Yesterday I spent quite a bit of time watching the live stream for Build 2015. I was able to be at Build a couple of years ago but I was unable to get into the registration page when it opened a couple of months ago. I’ve been super busy with client work for the last month so it was probably a good thing that I didn’t travel 3,000+ miles to San Francisco. I’ve been looking for a new laptop / tablet machine and have been thinking about getting the Surface Pro 3, but I wanted to see what was given away at Build. Microsoft gave away the HP Spectre x360. So I spent about $1,500 (after tax) on the 512GB SSD version of that laptop last night. I’ll be digging into that before too long. It will be my presentation machine. My previous machine was an Asus EP-121 Windows 7 tablet that I made a Windows 8 machine. Anyway, I wasn’t able to attend Build, but I spent part of what the conference ticket would have been and bought the “give away”. But this post isn’t about the hardware given away at Build. It is about all of the AWESOME announcements made! Let’s dig in…
I’m going to take you on the journey as I saw things. I went to twitter feverishly as I saw all of the technical goodness that Microsoft was sending our way. First up, we get to hear from relatively new CEO, Satya Nadella.
After Satya, is a hero of mine – Scott Guthrie. I first hear Scott talk back in 2000 in Orlando where he introduced this thing called ASP+ and showed off IBuySpy (later to become DotNetNuke) and of course when ASP+ got to beta, it became ASP.NET. To see a developer rise over the past decade to a very influential and respected member of Microsoft has done my heart good. I always sit in to listen to Scott anytime I get a chance. He has done a lot for Azure since he went to that position a few years ago. He does love his red polo 🙂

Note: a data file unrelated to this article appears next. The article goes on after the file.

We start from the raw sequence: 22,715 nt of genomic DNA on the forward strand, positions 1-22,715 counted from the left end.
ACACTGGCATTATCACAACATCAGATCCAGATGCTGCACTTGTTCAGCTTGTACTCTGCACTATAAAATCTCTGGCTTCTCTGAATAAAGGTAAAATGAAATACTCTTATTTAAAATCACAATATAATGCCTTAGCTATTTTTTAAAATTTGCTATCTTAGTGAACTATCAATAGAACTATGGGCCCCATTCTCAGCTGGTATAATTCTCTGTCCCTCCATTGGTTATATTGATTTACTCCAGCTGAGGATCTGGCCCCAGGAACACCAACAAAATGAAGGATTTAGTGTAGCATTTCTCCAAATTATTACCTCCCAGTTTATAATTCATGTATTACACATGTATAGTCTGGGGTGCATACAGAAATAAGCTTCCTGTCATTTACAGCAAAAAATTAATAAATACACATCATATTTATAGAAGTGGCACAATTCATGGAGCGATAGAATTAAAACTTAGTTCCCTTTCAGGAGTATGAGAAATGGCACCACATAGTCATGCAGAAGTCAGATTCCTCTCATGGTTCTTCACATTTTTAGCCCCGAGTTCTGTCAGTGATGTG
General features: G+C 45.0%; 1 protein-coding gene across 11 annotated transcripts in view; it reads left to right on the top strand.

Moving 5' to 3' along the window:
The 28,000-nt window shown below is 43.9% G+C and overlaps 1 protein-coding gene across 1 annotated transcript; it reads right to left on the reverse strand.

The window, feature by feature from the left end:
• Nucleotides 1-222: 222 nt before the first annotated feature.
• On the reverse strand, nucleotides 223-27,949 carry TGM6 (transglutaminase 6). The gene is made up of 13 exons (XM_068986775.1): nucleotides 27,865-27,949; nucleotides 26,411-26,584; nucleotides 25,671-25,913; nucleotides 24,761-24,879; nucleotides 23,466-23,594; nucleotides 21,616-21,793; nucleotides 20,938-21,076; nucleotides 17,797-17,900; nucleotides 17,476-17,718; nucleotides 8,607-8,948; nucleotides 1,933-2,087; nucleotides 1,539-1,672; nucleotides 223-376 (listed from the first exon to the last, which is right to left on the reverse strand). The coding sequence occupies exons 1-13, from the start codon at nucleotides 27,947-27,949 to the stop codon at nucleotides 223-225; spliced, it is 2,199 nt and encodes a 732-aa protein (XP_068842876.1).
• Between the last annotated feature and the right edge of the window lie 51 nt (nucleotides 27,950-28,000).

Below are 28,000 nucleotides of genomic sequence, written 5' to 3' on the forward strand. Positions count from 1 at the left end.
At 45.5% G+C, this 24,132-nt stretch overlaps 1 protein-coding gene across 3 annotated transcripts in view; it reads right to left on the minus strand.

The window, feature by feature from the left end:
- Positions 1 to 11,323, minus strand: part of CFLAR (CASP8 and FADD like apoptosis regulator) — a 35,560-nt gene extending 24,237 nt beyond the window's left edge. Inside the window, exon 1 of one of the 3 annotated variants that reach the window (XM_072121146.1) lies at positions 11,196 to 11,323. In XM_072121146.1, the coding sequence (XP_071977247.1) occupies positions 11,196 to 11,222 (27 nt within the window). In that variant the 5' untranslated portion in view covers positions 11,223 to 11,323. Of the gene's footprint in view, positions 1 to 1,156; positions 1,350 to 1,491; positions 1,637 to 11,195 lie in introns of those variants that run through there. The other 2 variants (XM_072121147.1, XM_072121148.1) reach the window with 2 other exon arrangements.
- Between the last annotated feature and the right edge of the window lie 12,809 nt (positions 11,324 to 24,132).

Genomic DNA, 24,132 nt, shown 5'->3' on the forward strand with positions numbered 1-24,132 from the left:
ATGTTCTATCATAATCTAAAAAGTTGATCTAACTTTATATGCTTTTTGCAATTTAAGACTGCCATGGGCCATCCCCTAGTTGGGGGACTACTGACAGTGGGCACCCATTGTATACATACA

Next up on stage was Mark Russinovich, who is super smart and really understood how the operating system worked more so than almost anyone who worked at Microsoft. Microsoft did well to bring him on board and make him a fellow. During his part of the keynote, he demo’d Docker working in Windows. Super awesome! He also showed an actual breakpoint being hit from Visual Studio while remote debugging a .NET app on Linux.
Being able to run .NET Core on Windows, Linux and Mac is awesome. It was around this time that this was reiterated. ASP.NET 5 is great. If you haven’t taken a look at it, do yourself a favor and take a look and watch some of the weekly community stand-ups the teams do. It is open to everyone! At this point the first BIG bombshell was dropped. Below, you will see this is Visual Studio Code running in both Mac and Linux. Too awesome!
Oh, and it’s free! The installation experience is super smooth. From download to install it was less than 90 seconds. It was probably closer to 60 seconds.
The next thing was saw was more information around Universal Windows Apps (for Windows 10). Universal Windows Apps have been around for a while, but this time it’s for real. 🙂 You can finally write once and deploy across all of Windows – even including the Hololens! But I’m getting ahead of myself.
After talking about Universal Windows Apps, they started to talk about 4 new ways to bring apps to Windows. This included bringing in existing web applications, bringing in existing .NET and Win32 applications, bringing in Android apps that used the Java/C++ “subsystem” and finally, even bringing in Objective C apps. That is pretty incredible to make it as painless as possible to let all developers to bring in their apps from all the different ecosystems (even Windows desktop). It was around this time that my head felt like it was going to explode and I spit out this tweet: